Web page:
To qualify, you must meet the eligibility requirement via a certification process to bid on these contracts. You start by updating your business profile in the System for Award Management (SAM).

Some set-asides are for small businesses in specific socioeconomic categories. You can bid on these set-aside contracts by participating in any of the SBA’s contracting assistance programs listed:

Get your “Data Universal Numbering System (DUNS)” code (30-minutes)

Step eight is all about getting your Data Universal Numbering System (DUNS) number code. DUNS is used to maintain up-to-date and timely information on more than 330 million global businesses.

A DUNS number for your business is needed for various Government Contracting processes.

Get your “System for Award Management (SAM)” code (30-minutes)

Step nine involves setting up your business profile in the System for Award Management (SAM). SAM is the site by which you register to do business with the Federal Government.

Go via the link to this government website and follow the three-step process: Create a User Account – Register Entity – Search Records.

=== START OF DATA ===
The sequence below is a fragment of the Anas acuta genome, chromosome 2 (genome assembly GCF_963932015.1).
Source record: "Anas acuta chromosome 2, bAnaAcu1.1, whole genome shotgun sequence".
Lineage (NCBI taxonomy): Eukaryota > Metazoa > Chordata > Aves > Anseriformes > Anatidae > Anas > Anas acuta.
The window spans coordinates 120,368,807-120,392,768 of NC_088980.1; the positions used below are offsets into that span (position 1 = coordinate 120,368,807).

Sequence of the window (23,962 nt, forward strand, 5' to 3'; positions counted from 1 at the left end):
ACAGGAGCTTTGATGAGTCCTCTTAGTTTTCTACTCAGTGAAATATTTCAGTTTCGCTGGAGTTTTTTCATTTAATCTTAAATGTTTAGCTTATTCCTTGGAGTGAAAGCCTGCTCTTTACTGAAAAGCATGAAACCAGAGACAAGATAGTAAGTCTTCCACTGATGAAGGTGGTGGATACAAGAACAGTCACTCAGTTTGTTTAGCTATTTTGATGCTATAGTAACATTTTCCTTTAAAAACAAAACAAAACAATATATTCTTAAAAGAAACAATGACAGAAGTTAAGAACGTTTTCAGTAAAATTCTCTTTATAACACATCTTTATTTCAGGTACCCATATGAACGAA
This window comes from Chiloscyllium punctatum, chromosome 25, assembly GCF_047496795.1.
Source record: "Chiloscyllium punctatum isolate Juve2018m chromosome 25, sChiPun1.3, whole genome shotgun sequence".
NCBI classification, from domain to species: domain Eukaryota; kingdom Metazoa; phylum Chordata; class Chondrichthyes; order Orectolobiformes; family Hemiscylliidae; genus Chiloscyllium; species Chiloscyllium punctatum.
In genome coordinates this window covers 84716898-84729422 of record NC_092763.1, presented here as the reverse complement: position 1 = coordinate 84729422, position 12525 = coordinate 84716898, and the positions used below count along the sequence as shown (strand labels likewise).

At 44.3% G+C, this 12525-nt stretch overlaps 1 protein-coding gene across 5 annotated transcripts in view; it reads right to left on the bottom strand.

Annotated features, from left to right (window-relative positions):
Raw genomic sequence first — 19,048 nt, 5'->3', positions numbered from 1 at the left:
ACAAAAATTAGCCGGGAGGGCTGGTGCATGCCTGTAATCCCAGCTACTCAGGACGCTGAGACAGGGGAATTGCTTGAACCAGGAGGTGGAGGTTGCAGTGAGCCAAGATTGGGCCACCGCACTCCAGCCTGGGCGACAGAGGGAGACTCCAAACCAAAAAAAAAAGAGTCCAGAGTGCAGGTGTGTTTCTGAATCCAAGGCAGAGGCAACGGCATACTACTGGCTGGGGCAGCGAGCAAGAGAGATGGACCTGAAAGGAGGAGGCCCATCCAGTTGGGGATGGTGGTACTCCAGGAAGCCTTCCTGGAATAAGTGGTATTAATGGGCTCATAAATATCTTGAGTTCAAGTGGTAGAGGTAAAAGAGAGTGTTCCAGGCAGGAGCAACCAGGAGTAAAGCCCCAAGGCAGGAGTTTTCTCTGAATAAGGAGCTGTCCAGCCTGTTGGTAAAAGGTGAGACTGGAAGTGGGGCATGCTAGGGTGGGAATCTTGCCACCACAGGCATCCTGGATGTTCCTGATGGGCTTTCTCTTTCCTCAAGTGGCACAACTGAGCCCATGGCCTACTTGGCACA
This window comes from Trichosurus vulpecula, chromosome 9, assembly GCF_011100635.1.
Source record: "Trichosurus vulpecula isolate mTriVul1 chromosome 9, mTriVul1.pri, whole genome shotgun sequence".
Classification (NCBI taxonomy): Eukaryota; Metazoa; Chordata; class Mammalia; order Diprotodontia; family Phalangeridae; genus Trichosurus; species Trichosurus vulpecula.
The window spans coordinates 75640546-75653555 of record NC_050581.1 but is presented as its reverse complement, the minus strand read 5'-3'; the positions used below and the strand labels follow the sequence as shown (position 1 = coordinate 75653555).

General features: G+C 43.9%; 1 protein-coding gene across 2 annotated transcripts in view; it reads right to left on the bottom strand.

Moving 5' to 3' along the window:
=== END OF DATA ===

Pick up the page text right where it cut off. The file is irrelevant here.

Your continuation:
Find a federal contracting opportunity that matches with the products and services you offer using SAM (1-2 hours)

Now at step ten, you are two-thirds of the way to our finish line! It is time to find those business opportunities that are a match for your products and services.

You will do this using the SAM government site where you have signed up. Go to beta.sam.gov and click this link. Here you can search using keywords, date ranges, and more. The web page may look a bit daunting at first, but do not despair! Click this link for an explainer on how to use the site.

Read the SAM documentation carefully so you understand the requirements (1-2 hours per opportunity)

You are now to step eleven. You have searched beta.sam.gov and found some exciting contract opportunities that may be a perfect match. Now you have to READ the related contract documentation carefully to be sure that you fully understand how the winning bidder must fulfill the requirements.